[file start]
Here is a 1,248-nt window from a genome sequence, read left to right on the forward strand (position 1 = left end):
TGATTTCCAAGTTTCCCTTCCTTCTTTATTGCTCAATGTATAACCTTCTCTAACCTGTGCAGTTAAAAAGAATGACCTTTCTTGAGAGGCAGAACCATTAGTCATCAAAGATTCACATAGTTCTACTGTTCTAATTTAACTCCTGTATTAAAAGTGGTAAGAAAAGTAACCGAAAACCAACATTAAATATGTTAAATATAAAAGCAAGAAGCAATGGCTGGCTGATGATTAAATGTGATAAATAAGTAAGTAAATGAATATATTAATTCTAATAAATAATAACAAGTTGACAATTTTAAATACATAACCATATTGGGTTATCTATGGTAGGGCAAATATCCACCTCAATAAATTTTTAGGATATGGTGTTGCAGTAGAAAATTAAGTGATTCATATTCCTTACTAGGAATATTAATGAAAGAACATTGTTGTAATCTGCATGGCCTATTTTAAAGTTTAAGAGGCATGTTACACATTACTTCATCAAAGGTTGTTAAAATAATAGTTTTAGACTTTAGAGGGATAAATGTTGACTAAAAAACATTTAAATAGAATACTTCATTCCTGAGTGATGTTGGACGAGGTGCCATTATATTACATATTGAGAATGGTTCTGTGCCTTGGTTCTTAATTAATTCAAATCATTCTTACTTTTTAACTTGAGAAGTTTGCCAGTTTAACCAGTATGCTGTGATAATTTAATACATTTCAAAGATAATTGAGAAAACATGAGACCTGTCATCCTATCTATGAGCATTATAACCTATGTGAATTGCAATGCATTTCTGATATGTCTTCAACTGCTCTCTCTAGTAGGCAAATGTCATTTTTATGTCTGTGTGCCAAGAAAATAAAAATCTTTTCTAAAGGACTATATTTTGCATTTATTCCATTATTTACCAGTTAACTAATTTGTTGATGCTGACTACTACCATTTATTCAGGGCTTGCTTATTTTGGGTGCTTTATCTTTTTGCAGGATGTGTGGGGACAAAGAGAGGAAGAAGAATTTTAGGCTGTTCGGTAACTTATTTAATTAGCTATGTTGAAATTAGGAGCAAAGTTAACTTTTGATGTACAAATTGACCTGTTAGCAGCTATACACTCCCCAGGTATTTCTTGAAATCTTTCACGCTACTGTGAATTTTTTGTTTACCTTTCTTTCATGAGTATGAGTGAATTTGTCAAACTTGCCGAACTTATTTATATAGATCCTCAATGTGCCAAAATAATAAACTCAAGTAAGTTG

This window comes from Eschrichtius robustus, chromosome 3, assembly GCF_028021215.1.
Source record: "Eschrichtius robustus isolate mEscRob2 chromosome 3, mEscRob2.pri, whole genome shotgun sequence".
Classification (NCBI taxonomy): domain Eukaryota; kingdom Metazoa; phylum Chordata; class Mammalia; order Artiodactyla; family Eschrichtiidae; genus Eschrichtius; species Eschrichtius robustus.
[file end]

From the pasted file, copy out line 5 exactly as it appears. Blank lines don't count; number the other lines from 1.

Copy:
Classification (NCBI taxonomy): domain Eukaryota; kingdom Metazoa; phylum Chordata; class Mammalia; order Artiodactyla; family Eschrichtiidae; genus Eschrichtius; species Eschrichtius robustus.